Now Hanoi is working so well that is a distinct possibility.

Whatever happens all profits will continue to be put back into the organisation for the housing, training and care of local street and disadvantaged youth.

There are no catches to KOTO. What you see is what you get and it is an incredible organisation. After two and a half years there, which haven't always been easy, I can say that I remain as as fully behind the concept and the implementation of it, as I ever was.

It is certainly worthy of the the tremendous support it receives from so many good people.

D. said...

Thanks for the further thoughts.

It was less expensive than I expected, which was a good thing.

The folks who ate nearby us were definitely tourists - one table went out front to take a picture of KOTO, or as much of it's glory as can be captured by a 10MP DSLR. The other table had a Frommer's laid out next to the noodle dish they ordered.

I just wonder if limiting the marketing to the tourist and expat crowd is doing KOTO a disservice. There are ample locals who would pay for the food KOTO serves, imho. No need to forget targeting them.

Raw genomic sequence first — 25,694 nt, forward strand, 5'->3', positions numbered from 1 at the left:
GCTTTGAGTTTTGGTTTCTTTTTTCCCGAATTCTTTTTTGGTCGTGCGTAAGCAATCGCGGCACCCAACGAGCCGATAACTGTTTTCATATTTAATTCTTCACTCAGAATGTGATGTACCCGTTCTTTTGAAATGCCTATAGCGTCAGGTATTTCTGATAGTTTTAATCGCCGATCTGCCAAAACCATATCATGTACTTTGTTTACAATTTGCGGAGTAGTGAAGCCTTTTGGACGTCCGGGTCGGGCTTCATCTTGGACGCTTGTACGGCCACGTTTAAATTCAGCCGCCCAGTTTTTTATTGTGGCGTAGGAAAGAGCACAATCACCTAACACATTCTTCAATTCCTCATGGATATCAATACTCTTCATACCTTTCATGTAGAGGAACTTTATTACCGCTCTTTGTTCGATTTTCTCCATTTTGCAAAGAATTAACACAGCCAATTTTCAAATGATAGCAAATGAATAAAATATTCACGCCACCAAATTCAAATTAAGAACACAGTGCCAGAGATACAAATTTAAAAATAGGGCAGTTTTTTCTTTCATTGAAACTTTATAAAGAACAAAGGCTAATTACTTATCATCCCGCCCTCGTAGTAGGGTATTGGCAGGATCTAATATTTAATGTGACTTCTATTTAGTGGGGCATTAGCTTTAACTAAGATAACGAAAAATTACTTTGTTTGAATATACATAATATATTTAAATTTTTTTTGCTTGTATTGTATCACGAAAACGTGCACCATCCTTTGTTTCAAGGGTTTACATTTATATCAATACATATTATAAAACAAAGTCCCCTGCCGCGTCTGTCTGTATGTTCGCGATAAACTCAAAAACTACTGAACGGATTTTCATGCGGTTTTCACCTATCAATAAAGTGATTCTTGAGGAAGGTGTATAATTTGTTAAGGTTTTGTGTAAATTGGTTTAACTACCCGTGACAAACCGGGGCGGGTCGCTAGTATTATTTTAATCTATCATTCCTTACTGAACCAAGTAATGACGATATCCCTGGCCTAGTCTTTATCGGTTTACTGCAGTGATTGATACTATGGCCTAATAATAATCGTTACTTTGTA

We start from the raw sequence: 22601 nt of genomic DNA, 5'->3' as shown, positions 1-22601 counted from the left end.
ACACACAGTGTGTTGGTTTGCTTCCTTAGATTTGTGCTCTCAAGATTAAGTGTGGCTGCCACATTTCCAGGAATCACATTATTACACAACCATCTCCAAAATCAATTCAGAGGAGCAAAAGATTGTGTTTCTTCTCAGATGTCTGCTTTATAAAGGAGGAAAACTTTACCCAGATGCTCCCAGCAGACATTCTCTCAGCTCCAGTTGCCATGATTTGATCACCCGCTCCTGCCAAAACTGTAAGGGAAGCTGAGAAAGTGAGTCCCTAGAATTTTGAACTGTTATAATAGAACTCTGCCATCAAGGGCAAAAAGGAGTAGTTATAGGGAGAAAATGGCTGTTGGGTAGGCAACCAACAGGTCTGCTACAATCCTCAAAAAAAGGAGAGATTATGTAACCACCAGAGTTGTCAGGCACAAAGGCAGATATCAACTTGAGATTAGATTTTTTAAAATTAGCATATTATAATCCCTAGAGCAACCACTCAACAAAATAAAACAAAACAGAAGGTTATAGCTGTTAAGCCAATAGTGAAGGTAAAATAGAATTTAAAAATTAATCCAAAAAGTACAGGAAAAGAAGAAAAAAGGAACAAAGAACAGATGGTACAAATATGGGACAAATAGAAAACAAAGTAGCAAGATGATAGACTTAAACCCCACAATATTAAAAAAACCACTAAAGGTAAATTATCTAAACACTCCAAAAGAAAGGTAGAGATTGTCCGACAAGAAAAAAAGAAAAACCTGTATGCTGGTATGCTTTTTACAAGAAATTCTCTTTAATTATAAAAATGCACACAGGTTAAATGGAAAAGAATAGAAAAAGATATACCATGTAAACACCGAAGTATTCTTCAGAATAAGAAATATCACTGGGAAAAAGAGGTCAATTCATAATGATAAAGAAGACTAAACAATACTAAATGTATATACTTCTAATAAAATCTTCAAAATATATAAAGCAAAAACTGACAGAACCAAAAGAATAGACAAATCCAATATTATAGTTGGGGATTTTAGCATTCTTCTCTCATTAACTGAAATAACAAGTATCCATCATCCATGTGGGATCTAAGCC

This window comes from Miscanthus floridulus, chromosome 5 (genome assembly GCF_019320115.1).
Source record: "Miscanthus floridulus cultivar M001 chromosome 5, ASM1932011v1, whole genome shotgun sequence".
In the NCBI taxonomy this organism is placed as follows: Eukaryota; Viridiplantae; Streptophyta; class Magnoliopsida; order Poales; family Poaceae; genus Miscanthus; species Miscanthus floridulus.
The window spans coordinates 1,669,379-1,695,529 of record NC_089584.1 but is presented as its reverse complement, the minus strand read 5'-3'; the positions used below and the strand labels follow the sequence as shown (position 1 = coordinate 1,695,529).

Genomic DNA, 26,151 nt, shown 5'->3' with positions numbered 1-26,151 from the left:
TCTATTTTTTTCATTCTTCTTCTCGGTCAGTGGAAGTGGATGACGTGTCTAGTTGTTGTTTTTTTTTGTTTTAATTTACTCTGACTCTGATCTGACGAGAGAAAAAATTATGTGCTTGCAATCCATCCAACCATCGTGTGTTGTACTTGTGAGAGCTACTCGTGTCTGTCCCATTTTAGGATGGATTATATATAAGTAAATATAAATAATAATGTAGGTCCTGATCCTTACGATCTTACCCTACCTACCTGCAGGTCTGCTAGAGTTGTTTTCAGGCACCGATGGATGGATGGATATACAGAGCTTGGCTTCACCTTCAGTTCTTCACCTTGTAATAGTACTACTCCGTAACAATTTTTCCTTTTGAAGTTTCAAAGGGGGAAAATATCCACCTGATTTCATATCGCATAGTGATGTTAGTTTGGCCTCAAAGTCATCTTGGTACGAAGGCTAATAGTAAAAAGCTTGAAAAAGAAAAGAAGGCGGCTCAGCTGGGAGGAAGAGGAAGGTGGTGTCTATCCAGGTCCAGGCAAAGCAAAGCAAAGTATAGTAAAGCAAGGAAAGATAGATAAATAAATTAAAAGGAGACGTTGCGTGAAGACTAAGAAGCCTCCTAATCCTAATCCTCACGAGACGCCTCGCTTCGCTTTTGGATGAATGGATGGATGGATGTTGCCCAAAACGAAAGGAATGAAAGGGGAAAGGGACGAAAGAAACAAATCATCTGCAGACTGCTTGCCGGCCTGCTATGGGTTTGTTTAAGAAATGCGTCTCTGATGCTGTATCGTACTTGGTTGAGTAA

There is a reason that Highlands does not serve burgers, to the consternation of expats.

HanoiMark said...

In my experience the street food is the best food in Hanoi hands down. Occasionally the high-end fancy places are able to match the humble street joints at some of the classics in the Vietnamese canon, but they cost many times the price. Usually though they are just about ambiance (like Quan An Ngon, which is very mediocre) and can't even touch the street food. Some great mid-range places though like Highway 4, Com Viet? (on Le Van Huu), Phuong Nguyen (up on West Lake past Nghi Tam), etc. Anyway, my 2 cents: forget about your stomachs - they will have to adjust no matter what you are eating - just dive in to the real stuff, kindergarten chair, moto exhaust and all! There is no substitute.